By Thomas Kostigen
Nasdaq recently issued a proposal to the Security and Exchange Commission that would require the more than 3,000 companies that list on the stock exchange to disclose the race, gender and sexual orientations of their boards of directors. It is a requirement that should present opportunities for investors to better vet their holdings.
First, companies with a more diverse board are likely to envelop more inclusive policies and procedures into their operations and management. This translates into a more diverse workforce and also presents the possibility for broader market reach. The broader the demographic reach, the broader the potential for revenue.
The Associated Press writes that “Nasdaq’s plan ups the stakes in what was already a widening push by shareholders and governments around the world for more diversity on corporate boards, which often are composed of mostly white men. It’s not just a sense of fairness. Proponents say greater board diversity can improve financial performance for companies — and ultimately their stock prices — by bringing in varying opinions and voices and fostering a better understanding of employee and customer bases.”
Second, companies that run afoul of diversity mandates might present more risk to investors. Governance is a broad category of issues that relates to fair wages, working conditions, as well as anti-discrimination policies. Without a properly diverse board and labor force, a company might open itself up to lawsuits, or be subject to punitive actions by government authorities that require diversity. California now requires publicly held companies with headquarters in the state to include board members from underrepresented communities. Also, companies must have at least one woman on their boards of directors.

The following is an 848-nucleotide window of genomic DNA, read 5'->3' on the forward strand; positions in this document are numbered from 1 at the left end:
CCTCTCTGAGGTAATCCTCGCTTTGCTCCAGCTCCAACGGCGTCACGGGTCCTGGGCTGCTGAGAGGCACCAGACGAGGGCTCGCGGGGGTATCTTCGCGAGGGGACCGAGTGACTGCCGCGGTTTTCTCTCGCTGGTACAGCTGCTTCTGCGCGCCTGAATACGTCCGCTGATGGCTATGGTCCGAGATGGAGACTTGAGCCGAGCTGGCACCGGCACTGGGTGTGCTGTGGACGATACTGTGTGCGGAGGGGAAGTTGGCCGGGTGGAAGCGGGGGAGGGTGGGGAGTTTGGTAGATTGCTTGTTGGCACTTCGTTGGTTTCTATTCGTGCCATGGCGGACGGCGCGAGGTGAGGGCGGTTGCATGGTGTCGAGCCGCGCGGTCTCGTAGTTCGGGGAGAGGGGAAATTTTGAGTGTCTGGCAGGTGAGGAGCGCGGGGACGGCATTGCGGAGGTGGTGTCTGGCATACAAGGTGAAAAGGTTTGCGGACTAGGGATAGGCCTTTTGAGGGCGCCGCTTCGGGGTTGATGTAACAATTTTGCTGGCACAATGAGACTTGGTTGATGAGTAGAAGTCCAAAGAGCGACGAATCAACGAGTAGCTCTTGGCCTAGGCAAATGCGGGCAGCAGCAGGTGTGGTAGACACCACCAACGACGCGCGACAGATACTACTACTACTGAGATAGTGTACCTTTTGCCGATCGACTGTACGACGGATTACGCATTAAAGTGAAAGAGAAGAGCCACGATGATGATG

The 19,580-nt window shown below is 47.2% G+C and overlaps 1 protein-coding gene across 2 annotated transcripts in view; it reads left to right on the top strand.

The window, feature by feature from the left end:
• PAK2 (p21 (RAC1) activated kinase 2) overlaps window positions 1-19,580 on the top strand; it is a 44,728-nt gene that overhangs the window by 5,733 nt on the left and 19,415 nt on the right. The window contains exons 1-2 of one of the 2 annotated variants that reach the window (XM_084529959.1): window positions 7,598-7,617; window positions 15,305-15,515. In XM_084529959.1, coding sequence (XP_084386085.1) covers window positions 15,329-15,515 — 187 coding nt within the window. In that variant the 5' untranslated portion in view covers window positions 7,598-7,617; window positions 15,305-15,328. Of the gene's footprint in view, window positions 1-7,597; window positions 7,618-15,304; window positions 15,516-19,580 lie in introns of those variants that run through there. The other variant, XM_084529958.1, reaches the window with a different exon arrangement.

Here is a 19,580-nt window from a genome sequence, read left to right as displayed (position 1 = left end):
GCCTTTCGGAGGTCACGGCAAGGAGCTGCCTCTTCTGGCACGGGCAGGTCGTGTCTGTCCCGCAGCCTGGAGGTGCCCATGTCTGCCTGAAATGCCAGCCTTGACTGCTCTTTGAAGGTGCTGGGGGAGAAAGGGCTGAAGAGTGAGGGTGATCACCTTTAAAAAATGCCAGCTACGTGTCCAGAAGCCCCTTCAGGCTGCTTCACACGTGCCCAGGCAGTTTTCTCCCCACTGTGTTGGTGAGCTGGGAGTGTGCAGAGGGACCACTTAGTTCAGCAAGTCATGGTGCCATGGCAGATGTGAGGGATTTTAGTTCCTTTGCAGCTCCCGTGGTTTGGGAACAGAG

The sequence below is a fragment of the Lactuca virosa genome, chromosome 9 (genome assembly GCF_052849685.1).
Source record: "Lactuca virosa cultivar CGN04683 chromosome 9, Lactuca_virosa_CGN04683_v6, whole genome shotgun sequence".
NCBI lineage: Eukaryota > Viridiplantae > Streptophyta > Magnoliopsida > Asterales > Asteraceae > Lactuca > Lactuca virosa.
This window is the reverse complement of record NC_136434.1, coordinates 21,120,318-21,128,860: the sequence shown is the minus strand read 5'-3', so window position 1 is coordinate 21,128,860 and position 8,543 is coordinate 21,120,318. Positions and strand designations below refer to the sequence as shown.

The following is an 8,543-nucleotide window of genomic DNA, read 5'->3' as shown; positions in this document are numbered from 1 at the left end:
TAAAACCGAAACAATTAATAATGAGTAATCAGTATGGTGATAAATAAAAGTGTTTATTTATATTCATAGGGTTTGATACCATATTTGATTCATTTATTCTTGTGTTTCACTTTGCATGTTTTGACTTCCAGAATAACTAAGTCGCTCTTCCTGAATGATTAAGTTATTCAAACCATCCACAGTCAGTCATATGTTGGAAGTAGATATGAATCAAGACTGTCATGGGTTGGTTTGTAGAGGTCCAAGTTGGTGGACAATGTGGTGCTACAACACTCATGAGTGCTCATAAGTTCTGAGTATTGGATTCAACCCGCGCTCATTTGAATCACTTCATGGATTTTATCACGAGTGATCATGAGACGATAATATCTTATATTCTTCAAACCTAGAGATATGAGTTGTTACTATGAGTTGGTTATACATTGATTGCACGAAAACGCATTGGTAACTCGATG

Risks of noncompliance can affect stock prices and jeopardize corporate profitability—something investors should know.
To be sure, it may take a professional financial advisor to conduct the type of deep dive due diligence that would reveal such governance risks. BlackRock and Vanguard, two of the biggest money managers in the world, were recently called to task for not living up to their own calls for action on climate change, for example. According to Bloomberg News, BlackRock and Vanguard gave their support to less than a sixth of shareholder climate and social resolutions, despite commitments to do more to combat the effects of climate change.
So, while the Nasdaq call for diversity is something that investors can look to for buying and selling possibilities, it should be only the first step into a comprehensive corporate review for diversity and whether companies are doing as they say, not merely talking the talk.
The Carlyle Group, an investment company, found in an analysis that companies it has invested in and which have least two diverse board members experience higher earnings growth (12 percent more) per year on average than companies that lack diversity.
Often, companies that are screened for environmental. social, and governance (ESG) factors are subject to more scrutiny about their environmental track record. But as the Nasdaq proposal proves, there is more to ESG than meets the “e.”
Thomas Kostigen is a contributing writer to MyPerfectFinancialAdvisor, the premier matchmaker between investors and advisors. Thomas is a best-selling author and longtime journalist who writes about environmental, social, and governance issues.